• The Literature of Crisis: Politics and Gender in 1790s Britain 30 credits
  • Turks, Moors, and Jews: Staging the Exotic in the Renaissance 30 credits
  • Victorian New Media 30 credits
  • Imperial Masculinities: Late-Victorian Romance Fiction 30 credits
  • The African American Tradition: Eight Major Works 30 credits
  • Literature and the Politics of Language 30 credits

For more information on typical modules, read English Literature MA Full Time in the course catalogue

For more information on typical modules, read English Literature MA Part Time in the course catalogue

Learning and teaching

You’ll generally have two-hour weekly seminars in each module where you discuss the themes and issues arising from your reading, and you’ll be able to enhance your learning by attending the wide range of research seminars and talks by visiting speakers that we arrange throughout the year. You’ll also benefit from supervisions throughout semester 2 with your dissertation supervisor.

However, independent study is a vital part of the degree as it allows you to build your skills and explore your own ideas.

Assessment

Most of our MA modules are assessed with a single essay of around 4,000 words, which you’ll submit at the end of the semester. You’ll usually also be required to submit unassessed essays to gain feedback on your work and give presentations on your reading in seminars. The research project/dissertation is 12,000-15,000 words in length.

Career opportunities

This degree will allow you to develop subject knowledge in a challenging and dynamic subject while building skills that are highly prized by employers.

You’ll be a confident researcher who works well independently, but you’ll also be an excellent communicator and comfortable in a team. You’ll have good analytical and critical skills, as well as having the ability to use different approaches to think about a situation from several different viewpoints.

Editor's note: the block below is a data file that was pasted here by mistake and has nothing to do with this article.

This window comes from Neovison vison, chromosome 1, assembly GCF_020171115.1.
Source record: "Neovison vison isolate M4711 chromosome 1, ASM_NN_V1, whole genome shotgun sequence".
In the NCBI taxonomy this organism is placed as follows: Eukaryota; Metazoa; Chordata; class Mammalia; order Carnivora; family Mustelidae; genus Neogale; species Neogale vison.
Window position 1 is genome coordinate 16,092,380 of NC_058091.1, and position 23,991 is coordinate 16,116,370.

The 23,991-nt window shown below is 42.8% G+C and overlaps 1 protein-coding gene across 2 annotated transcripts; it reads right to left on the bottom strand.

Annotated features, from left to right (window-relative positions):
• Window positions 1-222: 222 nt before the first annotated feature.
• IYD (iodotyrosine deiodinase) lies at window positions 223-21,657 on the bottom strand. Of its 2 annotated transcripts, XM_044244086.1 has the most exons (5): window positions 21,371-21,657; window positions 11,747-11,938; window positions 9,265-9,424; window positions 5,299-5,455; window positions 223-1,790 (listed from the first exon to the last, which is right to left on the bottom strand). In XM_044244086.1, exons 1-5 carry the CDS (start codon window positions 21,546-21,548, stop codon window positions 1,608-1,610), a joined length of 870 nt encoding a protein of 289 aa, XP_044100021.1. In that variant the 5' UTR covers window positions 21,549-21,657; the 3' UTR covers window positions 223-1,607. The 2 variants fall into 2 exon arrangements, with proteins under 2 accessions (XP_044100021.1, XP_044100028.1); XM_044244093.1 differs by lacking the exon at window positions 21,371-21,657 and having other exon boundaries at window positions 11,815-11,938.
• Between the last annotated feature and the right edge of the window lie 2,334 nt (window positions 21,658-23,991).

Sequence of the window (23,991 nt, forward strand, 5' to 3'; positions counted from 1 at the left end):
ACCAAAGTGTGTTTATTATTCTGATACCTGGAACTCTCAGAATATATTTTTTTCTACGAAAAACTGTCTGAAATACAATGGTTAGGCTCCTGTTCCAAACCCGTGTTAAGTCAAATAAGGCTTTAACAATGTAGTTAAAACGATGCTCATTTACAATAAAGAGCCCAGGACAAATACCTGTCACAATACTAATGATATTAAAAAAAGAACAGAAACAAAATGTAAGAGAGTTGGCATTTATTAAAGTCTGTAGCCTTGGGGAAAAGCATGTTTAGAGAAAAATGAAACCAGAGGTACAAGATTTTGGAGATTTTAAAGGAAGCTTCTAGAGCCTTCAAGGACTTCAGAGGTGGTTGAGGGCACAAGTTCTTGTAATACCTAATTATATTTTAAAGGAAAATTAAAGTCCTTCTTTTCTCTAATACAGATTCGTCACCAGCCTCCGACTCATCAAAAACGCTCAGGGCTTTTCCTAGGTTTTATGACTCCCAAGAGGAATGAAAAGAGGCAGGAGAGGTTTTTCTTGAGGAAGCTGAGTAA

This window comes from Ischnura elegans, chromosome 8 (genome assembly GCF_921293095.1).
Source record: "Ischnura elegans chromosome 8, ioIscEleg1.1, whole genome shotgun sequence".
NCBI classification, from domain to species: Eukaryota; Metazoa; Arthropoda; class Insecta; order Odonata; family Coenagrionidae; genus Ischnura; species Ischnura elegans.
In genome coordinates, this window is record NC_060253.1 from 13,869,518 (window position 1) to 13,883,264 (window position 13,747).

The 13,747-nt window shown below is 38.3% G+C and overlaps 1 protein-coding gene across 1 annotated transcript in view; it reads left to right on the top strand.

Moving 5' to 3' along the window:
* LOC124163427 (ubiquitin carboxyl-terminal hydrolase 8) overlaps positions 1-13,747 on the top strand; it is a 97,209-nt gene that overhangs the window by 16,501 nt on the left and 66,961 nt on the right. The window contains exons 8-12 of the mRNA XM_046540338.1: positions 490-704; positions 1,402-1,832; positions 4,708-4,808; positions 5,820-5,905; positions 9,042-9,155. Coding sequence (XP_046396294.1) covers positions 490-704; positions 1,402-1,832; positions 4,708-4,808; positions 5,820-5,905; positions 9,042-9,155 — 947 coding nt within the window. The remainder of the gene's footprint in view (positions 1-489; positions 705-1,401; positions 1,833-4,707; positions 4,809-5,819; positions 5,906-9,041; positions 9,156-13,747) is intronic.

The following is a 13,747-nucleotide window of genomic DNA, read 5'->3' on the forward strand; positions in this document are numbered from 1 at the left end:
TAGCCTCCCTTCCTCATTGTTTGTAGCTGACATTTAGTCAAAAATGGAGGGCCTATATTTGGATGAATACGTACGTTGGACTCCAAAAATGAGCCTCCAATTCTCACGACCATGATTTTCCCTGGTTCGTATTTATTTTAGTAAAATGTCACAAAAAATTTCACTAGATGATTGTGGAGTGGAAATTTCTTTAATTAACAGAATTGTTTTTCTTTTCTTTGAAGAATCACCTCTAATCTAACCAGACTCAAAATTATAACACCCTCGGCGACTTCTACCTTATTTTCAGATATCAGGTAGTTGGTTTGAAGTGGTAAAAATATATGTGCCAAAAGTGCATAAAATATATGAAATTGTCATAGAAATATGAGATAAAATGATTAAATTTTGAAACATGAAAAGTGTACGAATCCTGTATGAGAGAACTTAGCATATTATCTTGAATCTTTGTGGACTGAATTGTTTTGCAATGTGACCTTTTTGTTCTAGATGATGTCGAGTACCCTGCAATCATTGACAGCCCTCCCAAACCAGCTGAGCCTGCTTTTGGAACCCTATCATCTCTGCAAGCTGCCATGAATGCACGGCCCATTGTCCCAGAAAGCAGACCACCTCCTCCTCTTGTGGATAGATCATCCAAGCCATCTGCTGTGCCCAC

All of these qualities are attractive to employers across sectors, and you’ll be well equipped to pursue a career in a wide range of fields depending on your interests. These could include teaching, journalism, publishing, advertising, broadcasting and law. Many of our graduates also progress to PhD-level study and you’ll be in a good position to develop a career in academia.

Careers support

Leeds for Life is our unique approach to helping you make the most of University by supporting your academic and personal development. Find out more at the Leeds for Life website.

We encourage you to prepare for your career from day one. That’s one of the reasons Leeds graduates are so sought after by employers.

The Careers Centre and staff in your faculty provide a range of help and advice to help you plan your career and make well-informed decisions along the way, even after you graduate. Find out more at the Careers website.


Visit the English Literature MA page on the University of Leeds website for more details!